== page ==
Add monitoring to your ecosystem experiments, e.g. A/B testing on click-through rates for email marketing, allowing you to perform statistical analysis to quantatively assess the outcomes.
Donnie Berkholz - “What Data Scientist Can Learn From DevOps”
Donnie Berkholz, analyst at Redmonk, was previous a biological researcher working on drug discovery. His talk expanded from this article about how data scientists could benefit from applying “engineering culture”.
The main theme was that traditional statisticians come from a world built with custom scripts using R, hand-written log books and manual analysis. As “data scientists” merge this existing world with better technologies there was an enormous amount of “best practices” from software engineering that could be applied with great success.
Concrete suggestions included source control for artifacts, continuous testing for code and data, online collaboration using wikis and engineering for scale.
Slides for the talk are available here.
Shanley Kane - “Scaling Product Management”
Shanley compared Dante’s Inferno to Product Management, using the nine circles of Hell as metaphors for common issues and providing solutions from Paradiso and the spheres of Heaven.
Fraud - Roadmaps are arbitrary documents with timelines and feature. Premature decision making that encourages death marches. Remove road maps and collaborate on living “working what are working on” document.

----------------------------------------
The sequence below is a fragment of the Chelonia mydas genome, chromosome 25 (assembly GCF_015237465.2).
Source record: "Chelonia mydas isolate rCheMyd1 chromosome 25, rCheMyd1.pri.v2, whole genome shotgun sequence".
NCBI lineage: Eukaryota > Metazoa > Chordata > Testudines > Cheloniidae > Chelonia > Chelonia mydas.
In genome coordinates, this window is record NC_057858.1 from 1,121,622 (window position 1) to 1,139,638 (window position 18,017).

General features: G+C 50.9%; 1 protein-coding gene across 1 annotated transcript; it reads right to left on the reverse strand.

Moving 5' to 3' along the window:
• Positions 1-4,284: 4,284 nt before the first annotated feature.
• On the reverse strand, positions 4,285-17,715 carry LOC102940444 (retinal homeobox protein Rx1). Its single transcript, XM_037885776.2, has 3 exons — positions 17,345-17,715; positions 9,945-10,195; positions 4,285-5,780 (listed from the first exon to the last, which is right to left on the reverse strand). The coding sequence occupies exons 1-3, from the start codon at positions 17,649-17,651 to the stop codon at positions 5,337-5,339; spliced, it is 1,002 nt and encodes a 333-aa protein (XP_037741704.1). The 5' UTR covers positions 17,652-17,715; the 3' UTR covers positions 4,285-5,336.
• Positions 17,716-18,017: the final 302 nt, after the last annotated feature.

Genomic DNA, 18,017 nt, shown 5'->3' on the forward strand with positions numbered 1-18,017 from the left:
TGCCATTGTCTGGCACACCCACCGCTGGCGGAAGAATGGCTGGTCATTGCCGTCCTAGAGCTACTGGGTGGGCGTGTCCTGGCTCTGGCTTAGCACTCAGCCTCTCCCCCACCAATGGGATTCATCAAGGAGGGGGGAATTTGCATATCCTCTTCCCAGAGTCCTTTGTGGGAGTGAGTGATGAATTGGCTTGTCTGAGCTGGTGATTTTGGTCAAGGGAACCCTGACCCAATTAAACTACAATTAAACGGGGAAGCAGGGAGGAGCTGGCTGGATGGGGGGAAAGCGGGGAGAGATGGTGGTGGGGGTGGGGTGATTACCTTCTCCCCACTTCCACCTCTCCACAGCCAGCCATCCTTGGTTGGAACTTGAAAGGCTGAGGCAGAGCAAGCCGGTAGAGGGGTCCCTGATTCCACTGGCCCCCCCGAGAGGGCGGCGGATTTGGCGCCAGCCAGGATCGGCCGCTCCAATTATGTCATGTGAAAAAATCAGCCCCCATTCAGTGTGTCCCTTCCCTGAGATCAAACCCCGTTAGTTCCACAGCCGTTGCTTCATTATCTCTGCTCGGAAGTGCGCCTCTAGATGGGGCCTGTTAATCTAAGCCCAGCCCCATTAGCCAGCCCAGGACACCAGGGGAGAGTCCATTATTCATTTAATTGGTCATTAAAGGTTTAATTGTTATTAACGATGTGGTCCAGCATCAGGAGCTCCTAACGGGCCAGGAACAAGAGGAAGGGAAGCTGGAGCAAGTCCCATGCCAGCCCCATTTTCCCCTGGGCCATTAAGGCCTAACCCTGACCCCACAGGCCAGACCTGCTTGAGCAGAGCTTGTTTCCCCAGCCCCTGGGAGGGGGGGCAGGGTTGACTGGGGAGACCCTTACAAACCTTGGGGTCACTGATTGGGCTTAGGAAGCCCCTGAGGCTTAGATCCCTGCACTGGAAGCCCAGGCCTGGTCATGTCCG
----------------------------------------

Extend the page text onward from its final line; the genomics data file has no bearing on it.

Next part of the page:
Greed - You can’t do everything you want (within a fixed time period). Shanley’s heuristic says, “take what you want to do, divide it by four, take the original time you think you need and double it”.
Gluttony - Stop using “all the tools”. Perfect tools don’t exist, lower your expectations and standardise across teams.
Limbo - Technical debt hinder progress, grows over time. Stop hiding it away, acknowledge it and plan to resolve it.
Anger - Continually dismissing peoples’ opinions leads to distrust and resentment. Create culture of discussion, including trade-offs and whys. Include other departments apart from engineering.
Tim Webb - “Tips & tricks, and tools from a company that’s never had a headquarters.”
Tim’s talked about scaling remote-working teams and how his company makes it work.
Setting expectations was key to successful collaboration, how available are people supposed to be during core working hours?
Remote working can be successful but you can’t ignore physical distances, having a team with employees in Latin America, United Kingdom and China makes it difficult to even schedule a conference call.
Use tools a variety of tools, from Google Hangouts to Skype, to encourage collaboration. Default to “over-sharing” to ensure everybody stays in touch.
Ted Nyman - “Scaling Happiness”
Github has now grown to over 140 employees but still hasn’t employed a formal manager.
Rather than having a hierarchical organisational, with managers dictating strategy and direction, Github’s engineer’s work on what they find most interesting and progress happens through consensus and discussion.
Ted spoke about “freedom perks”, calling out companies who use excessive benefits, e.g. free food, rather than engaging work to hold onto employees.
Authenticity and autonomy are key to happiness for employees.
Github’s lack of a formal structure creates a culture which embraces disorder, tolerates mistakes and lets teams form naturally. This culture eventually reinforces the original structure.
Slides are available here.
I’m looking forward to next year already…
Finally, thanks to James Governor and the rest of the organisers for putting on a fantastic event. It must have taken an enormous amount of effort to pull off a high-quality event on this scale.